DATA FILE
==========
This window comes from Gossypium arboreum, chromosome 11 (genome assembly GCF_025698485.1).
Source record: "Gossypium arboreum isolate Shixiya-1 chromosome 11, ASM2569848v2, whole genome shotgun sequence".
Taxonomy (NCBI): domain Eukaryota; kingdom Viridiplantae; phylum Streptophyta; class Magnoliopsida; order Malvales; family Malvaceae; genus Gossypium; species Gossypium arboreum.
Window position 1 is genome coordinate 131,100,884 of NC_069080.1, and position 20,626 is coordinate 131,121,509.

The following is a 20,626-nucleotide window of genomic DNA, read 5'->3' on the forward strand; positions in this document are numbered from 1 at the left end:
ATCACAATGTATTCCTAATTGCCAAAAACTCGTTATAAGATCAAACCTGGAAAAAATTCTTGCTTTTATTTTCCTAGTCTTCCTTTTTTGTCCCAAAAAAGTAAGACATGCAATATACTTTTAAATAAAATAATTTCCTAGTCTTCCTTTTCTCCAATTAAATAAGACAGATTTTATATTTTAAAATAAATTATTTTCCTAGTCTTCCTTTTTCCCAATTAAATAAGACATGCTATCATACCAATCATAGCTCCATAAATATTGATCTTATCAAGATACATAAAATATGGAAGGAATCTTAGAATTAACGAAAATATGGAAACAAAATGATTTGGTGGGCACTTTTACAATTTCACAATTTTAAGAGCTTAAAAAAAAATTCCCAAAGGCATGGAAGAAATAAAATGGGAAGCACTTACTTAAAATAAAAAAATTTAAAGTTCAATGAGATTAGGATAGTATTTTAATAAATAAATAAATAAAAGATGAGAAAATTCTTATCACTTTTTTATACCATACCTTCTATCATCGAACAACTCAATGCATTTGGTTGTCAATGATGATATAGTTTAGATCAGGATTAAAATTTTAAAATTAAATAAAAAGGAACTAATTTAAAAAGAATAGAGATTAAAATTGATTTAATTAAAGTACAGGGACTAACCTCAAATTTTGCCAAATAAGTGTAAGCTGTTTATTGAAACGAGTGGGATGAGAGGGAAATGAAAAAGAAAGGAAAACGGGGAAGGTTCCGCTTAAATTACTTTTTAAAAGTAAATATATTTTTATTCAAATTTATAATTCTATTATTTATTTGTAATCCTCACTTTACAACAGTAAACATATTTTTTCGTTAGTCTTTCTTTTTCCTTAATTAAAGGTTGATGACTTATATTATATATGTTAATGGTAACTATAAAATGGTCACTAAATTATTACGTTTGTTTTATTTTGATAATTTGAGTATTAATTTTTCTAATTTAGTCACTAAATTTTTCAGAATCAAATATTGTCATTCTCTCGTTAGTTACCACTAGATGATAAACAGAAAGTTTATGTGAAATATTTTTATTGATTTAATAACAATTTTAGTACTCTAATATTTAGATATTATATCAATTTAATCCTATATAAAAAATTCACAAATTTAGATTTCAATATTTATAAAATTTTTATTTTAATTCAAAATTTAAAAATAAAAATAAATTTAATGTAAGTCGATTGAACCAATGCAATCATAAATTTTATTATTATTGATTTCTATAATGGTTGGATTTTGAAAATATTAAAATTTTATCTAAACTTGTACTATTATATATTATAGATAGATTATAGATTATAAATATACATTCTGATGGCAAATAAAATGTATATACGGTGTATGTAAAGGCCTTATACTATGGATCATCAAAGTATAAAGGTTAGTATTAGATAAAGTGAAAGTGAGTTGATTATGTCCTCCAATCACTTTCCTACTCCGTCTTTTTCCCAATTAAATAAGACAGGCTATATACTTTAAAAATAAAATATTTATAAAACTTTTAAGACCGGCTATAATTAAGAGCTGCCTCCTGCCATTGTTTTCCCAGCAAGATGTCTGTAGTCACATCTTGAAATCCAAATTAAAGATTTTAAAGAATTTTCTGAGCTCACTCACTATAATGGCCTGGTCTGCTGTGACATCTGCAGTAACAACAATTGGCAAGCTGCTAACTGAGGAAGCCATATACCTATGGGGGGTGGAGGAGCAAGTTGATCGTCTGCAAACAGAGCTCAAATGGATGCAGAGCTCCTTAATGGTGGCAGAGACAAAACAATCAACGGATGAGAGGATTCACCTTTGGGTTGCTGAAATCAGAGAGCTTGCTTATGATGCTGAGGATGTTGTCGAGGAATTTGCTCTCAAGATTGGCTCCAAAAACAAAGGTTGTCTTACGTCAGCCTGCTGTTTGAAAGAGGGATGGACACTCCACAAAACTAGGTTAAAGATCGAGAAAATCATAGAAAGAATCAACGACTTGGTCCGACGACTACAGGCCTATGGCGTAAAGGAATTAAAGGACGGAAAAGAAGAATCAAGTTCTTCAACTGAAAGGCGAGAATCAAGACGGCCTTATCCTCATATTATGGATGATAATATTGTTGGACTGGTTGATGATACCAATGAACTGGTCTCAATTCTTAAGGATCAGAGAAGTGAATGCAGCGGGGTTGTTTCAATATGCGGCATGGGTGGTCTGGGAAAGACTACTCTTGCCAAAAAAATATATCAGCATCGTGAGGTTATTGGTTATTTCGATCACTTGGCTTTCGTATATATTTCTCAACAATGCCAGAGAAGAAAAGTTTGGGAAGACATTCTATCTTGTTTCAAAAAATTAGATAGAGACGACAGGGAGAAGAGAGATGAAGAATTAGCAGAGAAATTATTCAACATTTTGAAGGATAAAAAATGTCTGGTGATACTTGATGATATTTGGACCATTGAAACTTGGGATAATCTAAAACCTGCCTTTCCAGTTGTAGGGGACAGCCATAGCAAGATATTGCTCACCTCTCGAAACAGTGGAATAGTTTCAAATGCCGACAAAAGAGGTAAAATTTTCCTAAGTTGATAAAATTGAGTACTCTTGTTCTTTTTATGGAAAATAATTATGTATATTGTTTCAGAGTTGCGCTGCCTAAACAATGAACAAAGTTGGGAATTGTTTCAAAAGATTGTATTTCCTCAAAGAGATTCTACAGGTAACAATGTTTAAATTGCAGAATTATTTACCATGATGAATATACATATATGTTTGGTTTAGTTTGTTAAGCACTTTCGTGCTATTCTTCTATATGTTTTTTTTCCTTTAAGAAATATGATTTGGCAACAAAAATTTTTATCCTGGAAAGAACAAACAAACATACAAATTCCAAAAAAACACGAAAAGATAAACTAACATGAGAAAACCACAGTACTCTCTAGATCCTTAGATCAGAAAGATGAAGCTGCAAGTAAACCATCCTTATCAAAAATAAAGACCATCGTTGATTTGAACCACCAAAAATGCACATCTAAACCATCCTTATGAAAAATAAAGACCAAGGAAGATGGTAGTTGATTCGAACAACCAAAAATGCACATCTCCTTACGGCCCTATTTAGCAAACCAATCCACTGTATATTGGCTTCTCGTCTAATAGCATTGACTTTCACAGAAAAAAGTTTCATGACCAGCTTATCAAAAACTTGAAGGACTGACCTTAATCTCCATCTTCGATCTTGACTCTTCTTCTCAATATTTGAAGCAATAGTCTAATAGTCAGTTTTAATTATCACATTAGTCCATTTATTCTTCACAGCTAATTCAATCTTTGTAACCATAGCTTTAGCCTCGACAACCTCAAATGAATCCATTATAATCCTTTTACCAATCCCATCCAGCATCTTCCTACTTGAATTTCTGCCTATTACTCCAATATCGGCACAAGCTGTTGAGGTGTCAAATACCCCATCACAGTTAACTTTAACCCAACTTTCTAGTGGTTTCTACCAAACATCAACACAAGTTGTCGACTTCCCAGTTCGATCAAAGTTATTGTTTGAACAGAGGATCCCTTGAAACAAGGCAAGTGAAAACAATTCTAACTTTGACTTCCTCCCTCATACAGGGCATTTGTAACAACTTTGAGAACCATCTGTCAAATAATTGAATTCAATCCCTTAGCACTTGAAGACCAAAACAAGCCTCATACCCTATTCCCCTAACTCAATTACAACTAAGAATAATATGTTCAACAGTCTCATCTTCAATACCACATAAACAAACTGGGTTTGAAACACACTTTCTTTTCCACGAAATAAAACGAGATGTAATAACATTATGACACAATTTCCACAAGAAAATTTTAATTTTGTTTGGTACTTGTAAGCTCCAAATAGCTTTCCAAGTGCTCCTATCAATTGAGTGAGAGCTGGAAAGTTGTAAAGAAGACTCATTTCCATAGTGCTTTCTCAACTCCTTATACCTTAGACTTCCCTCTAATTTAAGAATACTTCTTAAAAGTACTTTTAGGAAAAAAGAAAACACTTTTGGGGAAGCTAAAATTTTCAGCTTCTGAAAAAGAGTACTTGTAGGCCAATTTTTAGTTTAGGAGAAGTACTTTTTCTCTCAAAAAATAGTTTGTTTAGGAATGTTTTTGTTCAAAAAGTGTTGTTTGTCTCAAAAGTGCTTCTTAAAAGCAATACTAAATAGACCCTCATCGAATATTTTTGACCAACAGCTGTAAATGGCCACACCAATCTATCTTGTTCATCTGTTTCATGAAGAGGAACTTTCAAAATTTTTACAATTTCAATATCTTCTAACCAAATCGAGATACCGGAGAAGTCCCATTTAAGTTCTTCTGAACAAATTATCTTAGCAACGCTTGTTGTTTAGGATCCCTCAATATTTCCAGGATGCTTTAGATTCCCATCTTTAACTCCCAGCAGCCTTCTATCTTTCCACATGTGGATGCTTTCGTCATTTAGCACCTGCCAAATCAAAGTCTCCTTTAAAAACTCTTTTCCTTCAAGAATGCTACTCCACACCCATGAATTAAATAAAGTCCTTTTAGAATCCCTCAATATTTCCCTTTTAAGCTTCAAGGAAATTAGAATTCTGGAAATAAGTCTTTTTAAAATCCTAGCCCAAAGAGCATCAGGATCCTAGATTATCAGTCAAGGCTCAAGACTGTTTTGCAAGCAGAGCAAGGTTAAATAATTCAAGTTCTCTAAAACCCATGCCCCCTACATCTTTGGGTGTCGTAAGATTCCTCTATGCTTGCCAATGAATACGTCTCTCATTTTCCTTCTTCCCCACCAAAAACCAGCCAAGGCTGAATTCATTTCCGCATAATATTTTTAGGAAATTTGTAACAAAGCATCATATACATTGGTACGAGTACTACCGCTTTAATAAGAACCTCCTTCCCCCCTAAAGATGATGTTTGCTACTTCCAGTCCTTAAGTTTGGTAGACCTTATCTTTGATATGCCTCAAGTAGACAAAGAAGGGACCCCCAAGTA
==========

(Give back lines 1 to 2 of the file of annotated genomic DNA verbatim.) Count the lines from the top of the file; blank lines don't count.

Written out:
This window comes from Gossypium arboreum, chromosome 11 (genome assembly GCF_025698485.1).
Source record: "Gossypium arboreum isolate Shixiya-1 chromosome 11, ASM2569848v2, whole genome shotgun sequence".